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Middle managers: obstacles to change?

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in Leaders & Managers,Management Training

It may seem counterintuitive, but front-line workers—not middle managers— most often see eye to eye with senior executives on the need for action. In fact, says Robert Felton, a director of the management consulting firm McKinsey & Co., middle managers often try to thwart new initiatives.

“CEOs are trying to change things from the top,” says Felton, “and frontline people are trying to change things from the bottom and middle managers kill it. The middle manager is generally the enemy of serious change.”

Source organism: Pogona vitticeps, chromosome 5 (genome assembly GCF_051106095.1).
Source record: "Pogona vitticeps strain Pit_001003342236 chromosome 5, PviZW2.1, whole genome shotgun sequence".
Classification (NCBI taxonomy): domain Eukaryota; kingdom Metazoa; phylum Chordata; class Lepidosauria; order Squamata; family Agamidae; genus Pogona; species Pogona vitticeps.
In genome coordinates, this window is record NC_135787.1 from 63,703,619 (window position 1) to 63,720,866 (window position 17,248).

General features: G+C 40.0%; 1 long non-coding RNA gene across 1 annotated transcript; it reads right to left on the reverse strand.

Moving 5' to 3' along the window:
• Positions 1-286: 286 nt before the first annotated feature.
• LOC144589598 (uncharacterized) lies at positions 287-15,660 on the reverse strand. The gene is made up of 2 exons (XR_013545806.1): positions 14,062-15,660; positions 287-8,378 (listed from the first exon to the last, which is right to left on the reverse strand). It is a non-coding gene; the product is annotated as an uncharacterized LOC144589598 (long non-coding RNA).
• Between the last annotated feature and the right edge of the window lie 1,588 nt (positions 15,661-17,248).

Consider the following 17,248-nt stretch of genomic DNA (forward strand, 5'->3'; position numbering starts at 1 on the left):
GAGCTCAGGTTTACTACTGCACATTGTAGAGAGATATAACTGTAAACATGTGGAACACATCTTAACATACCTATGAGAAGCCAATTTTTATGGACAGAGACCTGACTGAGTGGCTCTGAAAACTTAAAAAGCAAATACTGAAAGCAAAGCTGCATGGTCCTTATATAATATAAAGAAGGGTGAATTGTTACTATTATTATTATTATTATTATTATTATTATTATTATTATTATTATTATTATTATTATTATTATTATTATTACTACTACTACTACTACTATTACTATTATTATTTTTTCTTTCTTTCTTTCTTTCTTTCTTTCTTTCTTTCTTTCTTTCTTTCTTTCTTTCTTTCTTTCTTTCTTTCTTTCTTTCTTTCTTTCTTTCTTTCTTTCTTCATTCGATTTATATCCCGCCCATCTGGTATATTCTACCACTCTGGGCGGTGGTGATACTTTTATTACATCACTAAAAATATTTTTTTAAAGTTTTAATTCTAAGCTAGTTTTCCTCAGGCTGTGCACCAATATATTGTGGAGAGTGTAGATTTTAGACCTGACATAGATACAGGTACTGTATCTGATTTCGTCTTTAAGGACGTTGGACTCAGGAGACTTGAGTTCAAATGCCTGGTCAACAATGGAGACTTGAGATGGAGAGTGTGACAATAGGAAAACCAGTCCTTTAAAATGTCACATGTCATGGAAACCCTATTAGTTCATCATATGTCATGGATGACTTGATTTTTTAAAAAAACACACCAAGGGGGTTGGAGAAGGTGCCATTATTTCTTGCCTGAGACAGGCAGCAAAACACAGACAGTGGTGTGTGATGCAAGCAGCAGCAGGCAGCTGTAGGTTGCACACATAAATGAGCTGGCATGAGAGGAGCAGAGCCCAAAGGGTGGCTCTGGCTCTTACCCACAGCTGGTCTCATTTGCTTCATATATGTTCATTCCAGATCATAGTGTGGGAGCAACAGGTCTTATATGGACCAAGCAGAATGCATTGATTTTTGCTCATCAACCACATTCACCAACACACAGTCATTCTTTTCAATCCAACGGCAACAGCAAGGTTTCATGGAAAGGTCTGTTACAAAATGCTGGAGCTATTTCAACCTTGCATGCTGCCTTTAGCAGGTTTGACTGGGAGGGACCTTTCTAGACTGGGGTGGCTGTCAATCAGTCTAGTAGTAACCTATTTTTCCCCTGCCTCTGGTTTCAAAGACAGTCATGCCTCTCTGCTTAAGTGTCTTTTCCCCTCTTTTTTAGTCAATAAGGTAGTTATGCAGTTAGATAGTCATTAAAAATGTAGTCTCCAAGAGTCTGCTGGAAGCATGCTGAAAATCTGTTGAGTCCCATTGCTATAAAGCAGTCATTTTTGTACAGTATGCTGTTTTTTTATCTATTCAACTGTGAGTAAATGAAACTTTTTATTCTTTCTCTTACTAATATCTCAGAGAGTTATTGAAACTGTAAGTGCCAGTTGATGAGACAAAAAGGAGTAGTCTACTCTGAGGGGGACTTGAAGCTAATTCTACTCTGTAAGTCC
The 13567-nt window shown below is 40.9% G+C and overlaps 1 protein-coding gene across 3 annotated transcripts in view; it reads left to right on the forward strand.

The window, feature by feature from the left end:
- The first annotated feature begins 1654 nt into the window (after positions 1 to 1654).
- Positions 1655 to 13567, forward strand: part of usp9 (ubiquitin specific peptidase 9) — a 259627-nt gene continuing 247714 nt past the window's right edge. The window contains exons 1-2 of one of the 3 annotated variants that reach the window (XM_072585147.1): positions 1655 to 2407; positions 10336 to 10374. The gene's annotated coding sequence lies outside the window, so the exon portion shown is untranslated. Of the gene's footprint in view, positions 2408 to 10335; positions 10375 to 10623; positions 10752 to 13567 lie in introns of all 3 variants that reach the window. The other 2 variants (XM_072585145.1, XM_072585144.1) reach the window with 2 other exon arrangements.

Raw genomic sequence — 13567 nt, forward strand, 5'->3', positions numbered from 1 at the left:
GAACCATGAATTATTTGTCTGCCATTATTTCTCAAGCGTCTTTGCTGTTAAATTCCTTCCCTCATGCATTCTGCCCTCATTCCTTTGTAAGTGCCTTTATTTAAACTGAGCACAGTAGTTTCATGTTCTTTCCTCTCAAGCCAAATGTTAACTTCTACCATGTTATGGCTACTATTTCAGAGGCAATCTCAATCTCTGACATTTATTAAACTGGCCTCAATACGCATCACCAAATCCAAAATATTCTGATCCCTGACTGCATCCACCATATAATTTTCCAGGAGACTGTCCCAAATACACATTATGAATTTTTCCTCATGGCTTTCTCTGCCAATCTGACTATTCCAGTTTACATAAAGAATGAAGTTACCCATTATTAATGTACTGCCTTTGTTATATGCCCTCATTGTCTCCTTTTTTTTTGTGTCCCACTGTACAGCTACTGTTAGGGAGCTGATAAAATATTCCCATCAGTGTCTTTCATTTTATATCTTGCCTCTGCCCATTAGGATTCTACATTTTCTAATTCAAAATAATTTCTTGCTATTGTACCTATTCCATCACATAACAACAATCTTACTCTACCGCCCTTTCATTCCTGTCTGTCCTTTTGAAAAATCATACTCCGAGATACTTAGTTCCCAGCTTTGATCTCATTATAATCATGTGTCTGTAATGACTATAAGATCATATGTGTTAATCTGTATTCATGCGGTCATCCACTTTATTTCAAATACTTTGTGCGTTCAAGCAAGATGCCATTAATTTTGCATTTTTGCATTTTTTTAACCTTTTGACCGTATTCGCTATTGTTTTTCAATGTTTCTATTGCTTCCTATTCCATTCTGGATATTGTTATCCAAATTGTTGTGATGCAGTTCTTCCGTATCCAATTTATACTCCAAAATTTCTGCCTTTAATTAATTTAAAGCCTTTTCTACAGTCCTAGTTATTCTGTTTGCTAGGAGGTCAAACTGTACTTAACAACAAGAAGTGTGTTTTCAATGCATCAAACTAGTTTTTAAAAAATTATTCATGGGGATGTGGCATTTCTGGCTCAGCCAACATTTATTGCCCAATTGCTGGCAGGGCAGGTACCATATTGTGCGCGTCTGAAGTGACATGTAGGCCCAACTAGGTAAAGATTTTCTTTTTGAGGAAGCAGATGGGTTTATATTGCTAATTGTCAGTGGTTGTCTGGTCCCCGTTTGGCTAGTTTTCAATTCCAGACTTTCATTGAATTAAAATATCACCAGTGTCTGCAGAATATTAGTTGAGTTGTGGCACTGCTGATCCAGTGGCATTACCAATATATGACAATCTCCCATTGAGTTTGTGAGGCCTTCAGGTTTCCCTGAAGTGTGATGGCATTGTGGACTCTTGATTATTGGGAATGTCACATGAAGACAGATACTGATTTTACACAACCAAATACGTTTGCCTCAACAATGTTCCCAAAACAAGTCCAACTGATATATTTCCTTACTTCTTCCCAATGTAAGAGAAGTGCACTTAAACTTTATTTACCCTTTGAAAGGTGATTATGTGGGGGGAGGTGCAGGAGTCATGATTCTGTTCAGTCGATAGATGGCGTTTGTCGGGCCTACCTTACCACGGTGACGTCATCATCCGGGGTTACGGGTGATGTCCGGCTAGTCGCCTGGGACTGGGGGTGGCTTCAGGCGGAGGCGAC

Felton sees two kinds of middle managers: those who lack the mettle to rise but possess great know-how, and those on the promotion track. Either type, he claims, is capable of strangling change.

Felton advises forming a special task force with the front-line workers who support the change, and have them report directly to the senior people rather than middle management “… at least until the task is accomplished and perhaps permanently.”

— Adapted from “Why Everyone in an Enterprise Can—And Should—Be a Leader,” The McKinsey Quarterly and Knowledge@Wharton.

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